The building is a showpiece, Cuellar said. It was awarded the 2004 American Building Company Excellence in Design Award. Cuellar said local contractors were used during construction, including Lamar Construction Co., which received the award.

The new building allows for the business to grow three times as large, and Cuellar said he sees that growth happening in the future.

“When we built the building, we couldn’t afford to do it, but we couldn’t afford not to do it,” he said. Now the company is focusing on paying down the debt and growing in a slow, controlled way.

One of the ways the company has been successful is by diversifying its products and clients.

“We don’t have any customer that is more than 20 percent of business,” Barde said.

Cuellar said that while he and Barde had experience in manufacturing when they started Primera, they did not have much business experience.

“We had to surround ourselves with the right people,” Cuellar said, mentioning finance and human resources as two areas of business in which they had little experience.

Throughout the years, the company has celebrated the birth of 15 children, including his son, Mitchell, who is now 7.

“That’s my biggie — making sure that we invest well in him and prepare him for life,” he said.

Cuellar said he has slowed his pace a bit since he first started the business. “You have to sit down and juggle business and family,” he said. “That helped me slow down and think.”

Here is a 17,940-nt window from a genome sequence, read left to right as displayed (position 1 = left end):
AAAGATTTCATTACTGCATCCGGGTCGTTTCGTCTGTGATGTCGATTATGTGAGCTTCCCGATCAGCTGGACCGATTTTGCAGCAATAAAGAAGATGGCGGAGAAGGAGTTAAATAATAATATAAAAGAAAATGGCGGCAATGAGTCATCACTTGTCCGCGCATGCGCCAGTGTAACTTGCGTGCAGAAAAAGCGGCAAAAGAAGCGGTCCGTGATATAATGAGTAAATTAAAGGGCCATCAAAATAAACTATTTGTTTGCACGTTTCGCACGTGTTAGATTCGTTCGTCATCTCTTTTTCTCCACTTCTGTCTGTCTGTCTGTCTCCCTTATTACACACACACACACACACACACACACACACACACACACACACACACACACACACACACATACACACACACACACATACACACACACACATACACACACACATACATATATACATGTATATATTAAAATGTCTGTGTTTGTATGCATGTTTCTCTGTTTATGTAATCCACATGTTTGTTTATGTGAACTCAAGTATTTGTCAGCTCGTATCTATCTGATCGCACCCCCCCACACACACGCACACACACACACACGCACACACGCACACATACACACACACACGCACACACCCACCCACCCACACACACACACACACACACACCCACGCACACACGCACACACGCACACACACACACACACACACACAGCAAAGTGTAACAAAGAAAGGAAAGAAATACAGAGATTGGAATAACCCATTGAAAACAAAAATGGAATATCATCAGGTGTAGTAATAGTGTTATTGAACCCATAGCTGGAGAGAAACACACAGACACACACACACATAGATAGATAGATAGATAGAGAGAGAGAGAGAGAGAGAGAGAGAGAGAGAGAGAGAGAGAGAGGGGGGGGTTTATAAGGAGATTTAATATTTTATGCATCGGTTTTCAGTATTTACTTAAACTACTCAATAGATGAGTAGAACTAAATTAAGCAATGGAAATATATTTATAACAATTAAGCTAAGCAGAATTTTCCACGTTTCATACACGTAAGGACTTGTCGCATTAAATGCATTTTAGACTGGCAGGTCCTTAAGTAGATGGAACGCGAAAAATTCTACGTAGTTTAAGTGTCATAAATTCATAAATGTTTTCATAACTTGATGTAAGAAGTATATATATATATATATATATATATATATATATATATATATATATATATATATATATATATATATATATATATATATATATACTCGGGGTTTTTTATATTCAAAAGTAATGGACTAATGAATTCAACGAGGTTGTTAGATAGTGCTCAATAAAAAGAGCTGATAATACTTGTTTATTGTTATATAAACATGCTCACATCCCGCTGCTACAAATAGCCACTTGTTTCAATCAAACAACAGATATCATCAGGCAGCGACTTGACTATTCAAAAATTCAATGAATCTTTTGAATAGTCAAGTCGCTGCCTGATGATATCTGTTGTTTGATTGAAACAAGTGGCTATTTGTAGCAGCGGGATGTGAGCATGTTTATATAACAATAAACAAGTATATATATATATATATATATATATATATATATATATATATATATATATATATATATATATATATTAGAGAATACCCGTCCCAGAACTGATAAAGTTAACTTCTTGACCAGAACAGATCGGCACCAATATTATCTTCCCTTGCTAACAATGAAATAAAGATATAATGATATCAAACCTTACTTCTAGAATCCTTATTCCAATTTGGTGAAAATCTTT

Cuellar said with all the changes over the years, the company now is taking its growth one step further by trying for TS certification at the end of the year.

One of the keys to success that Cuellar has discovered is having happy employees.

“When people are happy, they’re more productive,” he said.

Cuellar said he knows what makes employees happy because it wasn’t that long ago that he was in their place, working on the factory floor at Prince and in the beginning years of Primera.

“We grew up in the same families as our employees did,” he said. “We’re cut from the same cloth.”

As the president of the company, Cuellar said he believes it is important to be both visible and accessible to the employees. He said he often walks the floor to be available to the workers. He said 80 percent of the employees at Primera Plastics are Hispanic, and they are recruiting more minorities, especially to the management team. Cuellar said he prefers to promote from within.

“We need to all work together to make sure we can attract good people to come here and help us out,” he said.

The company is a certified minority-owned company, but Cuellar said that does not make it any different from others when it comes to work.

“It’s still about cost, it’s still about delivery, it’s still about quality,” he said. “It’s just a sheer will to succeed.”

The company has gone through a recent transition, Cuellar said, rearranging some management positions and letting go of two people, as well as hiring the company’s first professional operations manager, Bob Buresh, and promoting Comptroller Chris Feenstra to chief financial officer. These moves have made the company well positioned for continued growth, Cuellar said.

“This year seems to be our cross-over year,” he said.

Primera Plastics has also had a banner year when it comes to recognition. The company was chosen as one of the 500 Top Hispanic Businesses in the nation by Hispanic Business. Cuellar said the company has seen total revenue rise by 15 percent since 2004, to $34.8 billion. Primera has also been honored with the Best Small Business Award from the Michigan Small Business and TechnologyDevelopmentCenter and as the 2005 West Michigan Hispanic Chamber of Commerce Business of the Year.

“We’re very honored and proud to represent West Michigan.”    

Recent Articles by Elizabeth Sanders

Editor's Picks

Comments powered by Disqus